Pursuant to an agreement between the parties, the trial court conducted an evidentiary hearing in whichit determined [***4] that there was sufficient evidence to present to a jury on the issue of constructive fraud and misrepresentation. Additionally, the trial court ruled that as a matter of law Novins was not an agent of LABARCA, and it dismissed her from the case.
The remaining parties proceeded to trial solely on the issue whether there was constructive fraud and misrepresentation by the defendants such as would invalidate the waiver-release language in the entry form. After Hiett had rested his case, the trial court granted the defendants’ motion to strike the evidence. This appeal followed.
[*194] Hiett first argues that the trial court erred in ruling that the pre-injury release provision in the entry form did not violate public policy. He contends that since the decision of this Court in Johnson’s Adm’x v. Richmond and Danville R.R. Co., 86 Va. 975, 11 S.E. 829 (1890), the law in Virginia has been settled that an agreement entered into prior to any injury, releasing a tortfeasor from liability for negligence resulting in personal injury, is void because it violates public policy. Hiett asserts that the later cases of this Court have addressed only therelease of liability [***5] from property damage or indemnification against liability to third parties. Thus, he contends that the holding in Johnson remains unchanged. In response, LABARCA and Novins argue that the decisions of this Court since Johnson have established [**896] that pre-injury release agreements such as the one before us do not violate public policy. We disagree with LABARCA and Novins.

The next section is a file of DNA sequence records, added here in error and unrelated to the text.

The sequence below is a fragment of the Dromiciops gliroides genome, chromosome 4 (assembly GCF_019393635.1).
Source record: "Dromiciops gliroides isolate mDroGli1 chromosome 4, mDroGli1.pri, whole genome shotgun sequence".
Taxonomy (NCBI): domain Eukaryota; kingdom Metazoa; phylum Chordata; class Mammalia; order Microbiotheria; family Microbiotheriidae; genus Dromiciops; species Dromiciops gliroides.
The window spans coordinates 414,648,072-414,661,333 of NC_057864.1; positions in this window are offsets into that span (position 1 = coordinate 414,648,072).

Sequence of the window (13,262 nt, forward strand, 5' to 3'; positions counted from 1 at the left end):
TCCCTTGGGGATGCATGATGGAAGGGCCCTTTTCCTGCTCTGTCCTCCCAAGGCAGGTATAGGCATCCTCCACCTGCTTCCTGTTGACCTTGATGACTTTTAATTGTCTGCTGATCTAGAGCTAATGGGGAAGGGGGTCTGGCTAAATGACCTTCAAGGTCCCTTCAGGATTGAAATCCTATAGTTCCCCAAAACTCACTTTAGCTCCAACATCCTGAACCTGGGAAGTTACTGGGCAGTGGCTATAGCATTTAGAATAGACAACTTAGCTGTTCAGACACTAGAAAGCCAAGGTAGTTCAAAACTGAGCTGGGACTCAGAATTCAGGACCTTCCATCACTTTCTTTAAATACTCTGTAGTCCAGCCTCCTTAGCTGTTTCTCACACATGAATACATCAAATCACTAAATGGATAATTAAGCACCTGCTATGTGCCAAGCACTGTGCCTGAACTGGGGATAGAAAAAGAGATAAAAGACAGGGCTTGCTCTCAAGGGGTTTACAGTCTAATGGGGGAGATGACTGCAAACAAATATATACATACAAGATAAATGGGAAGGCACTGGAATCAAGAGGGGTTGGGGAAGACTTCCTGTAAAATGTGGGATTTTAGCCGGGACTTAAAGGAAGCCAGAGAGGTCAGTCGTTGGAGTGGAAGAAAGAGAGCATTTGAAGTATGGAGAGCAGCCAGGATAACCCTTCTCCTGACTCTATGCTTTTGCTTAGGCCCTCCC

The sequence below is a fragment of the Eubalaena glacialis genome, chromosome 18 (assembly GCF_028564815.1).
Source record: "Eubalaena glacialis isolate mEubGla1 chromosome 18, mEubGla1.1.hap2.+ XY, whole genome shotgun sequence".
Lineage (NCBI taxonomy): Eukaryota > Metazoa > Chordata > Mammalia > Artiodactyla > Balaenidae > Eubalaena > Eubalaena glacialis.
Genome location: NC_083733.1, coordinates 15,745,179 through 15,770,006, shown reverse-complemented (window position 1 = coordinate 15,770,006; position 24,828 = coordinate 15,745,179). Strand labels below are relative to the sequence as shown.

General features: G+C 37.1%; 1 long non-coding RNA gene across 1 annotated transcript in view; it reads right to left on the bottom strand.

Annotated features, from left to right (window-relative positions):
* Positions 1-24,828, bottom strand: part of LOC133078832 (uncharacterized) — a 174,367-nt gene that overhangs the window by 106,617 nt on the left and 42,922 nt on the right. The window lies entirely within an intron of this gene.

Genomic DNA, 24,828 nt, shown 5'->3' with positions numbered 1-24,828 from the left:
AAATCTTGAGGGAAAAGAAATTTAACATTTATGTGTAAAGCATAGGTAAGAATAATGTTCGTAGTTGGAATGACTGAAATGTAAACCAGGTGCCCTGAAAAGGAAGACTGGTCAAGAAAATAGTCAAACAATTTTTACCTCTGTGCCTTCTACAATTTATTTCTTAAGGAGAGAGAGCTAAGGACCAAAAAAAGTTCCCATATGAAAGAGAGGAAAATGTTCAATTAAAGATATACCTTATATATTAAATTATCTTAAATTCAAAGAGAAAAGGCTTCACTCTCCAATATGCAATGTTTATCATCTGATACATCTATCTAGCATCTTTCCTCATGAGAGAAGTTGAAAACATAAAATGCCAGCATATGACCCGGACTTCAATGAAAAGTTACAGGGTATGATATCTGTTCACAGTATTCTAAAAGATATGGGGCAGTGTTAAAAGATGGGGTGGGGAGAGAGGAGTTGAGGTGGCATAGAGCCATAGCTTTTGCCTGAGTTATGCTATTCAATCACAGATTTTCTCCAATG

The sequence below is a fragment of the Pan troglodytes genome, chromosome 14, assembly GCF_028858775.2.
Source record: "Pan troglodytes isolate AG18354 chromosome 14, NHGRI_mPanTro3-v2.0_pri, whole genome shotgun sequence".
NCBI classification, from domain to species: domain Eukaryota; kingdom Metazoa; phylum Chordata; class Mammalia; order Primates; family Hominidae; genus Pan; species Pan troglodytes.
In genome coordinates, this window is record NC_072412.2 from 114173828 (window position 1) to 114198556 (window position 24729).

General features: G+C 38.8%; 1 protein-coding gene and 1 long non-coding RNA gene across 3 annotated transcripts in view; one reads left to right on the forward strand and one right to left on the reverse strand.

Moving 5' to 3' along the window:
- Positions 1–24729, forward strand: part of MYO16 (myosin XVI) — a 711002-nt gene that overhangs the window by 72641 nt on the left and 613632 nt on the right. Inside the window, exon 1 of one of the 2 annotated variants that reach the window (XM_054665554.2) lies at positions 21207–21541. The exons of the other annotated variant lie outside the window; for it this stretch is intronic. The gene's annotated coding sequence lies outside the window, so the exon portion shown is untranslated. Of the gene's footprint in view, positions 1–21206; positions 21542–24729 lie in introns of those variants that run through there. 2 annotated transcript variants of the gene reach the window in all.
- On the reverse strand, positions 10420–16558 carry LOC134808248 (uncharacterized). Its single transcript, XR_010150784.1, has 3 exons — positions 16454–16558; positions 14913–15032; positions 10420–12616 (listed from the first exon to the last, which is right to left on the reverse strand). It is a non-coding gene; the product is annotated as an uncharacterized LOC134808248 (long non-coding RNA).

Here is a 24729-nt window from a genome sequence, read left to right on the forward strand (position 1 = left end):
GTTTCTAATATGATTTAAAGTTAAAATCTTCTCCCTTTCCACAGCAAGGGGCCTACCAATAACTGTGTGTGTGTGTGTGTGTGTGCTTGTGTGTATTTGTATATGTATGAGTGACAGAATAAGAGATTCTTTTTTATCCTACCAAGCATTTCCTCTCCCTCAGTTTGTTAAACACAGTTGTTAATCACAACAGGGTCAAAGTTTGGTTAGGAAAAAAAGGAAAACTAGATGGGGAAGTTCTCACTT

The case law in this Commonwealth over the past one hundred years has not altered the holding in Johnson. In Johnson, this Court addressed the validity of a pre-injury release of liability for future negligent acts. There, the decedent was a member of a firm of quarry workers which had entered into an agreement with a railroad company to remove a granite bluff located on the company’s right of way. The agreement specified that the railroad would not be liable for any injuries or death sustained by any members of the firm, or its employees, occurring from any cause whatsoever.
The decedent was killed while attempting to warn one of his employees of a fast-approaching train. The evidence showed that the train was moving at a speed of not less than 25 miles per hour, notwithstanding the [***6] railroad company’s agreement that all trains would pass by the work site at speeds not exceeding six miles per hour.
 In holding that the release language was invalid because it violated public policy, this Court stated:
[T]o hold that it was competent for one party to put the other parties to the contract at the mercy of its own misconduct . . . can never be lawfully done where an enlightened system of jurisprudence prevails. Public policy forbids it, and contracts against public policy are void.